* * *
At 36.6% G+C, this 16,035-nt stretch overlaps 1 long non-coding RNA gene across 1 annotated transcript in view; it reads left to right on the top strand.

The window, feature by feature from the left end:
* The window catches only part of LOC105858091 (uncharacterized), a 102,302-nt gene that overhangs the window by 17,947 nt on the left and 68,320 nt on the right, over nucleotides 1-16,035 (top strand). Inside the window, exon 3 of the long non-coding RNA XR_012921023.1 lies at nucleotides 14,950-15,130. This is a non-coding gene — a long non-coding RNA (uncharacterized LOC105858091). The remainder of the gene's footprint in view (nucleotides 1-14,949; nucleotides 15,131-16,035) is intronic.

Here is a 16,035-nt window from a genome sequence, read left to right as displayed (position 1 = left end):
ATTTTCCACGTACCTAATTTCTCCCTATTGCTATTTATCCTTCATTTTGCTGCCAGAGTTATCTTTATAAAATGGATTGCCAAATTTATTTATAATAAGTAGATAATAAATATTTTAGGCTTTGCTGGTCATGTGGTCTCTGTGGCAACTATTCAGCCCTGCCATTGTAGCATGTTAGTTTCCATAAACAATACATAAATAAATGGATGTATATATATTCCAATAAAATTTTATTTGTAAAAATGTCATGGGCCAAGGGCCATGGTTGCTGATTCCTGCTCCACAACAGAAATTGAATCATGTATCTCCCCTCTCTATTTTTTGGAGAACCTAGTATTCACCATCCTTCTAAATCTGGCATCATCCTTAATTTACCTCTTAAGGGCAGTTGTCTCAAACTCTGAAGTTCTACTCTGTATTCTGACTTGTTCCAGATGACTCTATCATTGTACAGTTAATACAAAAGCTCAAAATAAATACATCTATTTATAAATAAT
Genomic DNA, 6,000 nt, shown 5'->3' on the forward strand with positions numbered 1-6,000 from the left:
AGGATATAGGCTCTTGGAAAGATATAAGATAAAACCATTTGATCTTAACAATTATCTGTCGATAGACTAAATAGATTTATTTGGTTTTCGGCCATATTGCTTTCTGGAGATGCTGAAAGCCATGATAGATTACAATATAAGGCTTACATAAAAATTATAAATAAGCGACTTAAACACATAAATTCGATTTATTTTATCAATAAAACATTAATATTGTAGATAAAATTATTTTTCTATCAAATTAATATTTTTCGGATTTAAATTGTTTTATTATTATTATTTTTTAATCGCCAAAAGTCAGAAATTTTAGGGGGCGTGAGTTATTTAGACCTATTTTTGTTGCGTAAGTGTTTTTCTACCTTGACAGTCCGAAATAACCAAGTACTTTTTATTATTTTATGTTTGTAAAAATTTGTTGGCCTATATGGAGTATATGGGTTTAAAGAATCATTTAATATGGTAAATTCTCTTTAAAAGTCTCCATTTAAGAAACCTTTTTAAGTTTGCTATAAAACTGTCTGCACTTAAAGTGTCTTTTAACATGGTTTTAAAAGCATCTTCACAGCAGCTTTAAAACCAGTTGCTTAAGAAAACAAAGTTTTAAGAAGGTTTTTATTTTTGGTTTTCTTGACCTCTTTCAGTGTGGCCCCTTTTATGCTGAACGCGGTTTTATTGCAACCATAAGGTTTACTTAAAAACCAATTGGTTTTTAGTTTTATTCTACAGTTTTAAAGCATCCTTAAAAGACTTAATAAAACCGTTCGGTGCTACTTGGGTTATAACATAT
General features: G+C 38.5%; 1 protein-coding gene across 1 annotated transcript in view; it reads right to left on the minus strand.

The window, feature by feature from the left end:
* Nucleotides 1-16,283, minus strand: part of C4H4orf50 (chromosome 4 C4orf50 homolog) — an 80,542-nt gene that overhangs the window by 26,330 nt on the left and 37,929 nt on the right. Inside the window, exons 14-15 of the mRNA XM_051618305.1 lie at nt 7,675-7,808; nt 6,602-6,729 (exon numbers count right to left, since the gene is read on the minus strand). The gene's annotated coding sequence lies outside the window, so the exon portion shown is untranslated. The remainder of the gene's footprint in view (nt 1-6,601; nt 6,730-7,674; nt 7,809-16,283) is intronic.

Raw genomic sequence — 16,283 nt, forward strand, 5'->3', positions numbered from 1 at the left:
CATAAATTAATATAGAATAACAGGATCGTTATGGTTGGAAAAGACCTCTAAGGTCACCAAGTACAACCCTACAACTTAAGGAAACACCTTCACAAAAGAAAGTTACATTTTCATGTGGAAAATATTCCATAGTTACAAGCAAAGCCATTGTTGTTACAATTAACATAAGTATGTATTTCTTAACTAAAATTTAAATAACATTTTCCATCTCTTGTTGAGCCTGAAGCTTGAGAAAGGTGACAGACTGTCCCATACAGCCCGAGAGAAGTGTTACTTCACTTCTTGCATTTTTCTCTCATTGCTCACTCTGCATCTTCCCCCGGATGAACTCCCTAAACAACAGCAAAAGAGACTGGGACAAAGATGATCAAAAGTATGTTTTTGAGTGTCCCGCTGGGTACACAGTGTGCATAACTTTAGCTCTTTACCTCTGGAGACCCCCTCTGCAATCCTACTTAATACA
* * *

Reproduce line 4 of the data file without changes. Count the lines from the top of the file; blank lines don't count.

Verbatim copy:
Here is a 16,035-nt window from a genome sequence, read left to right as displayed (position 1 = left end):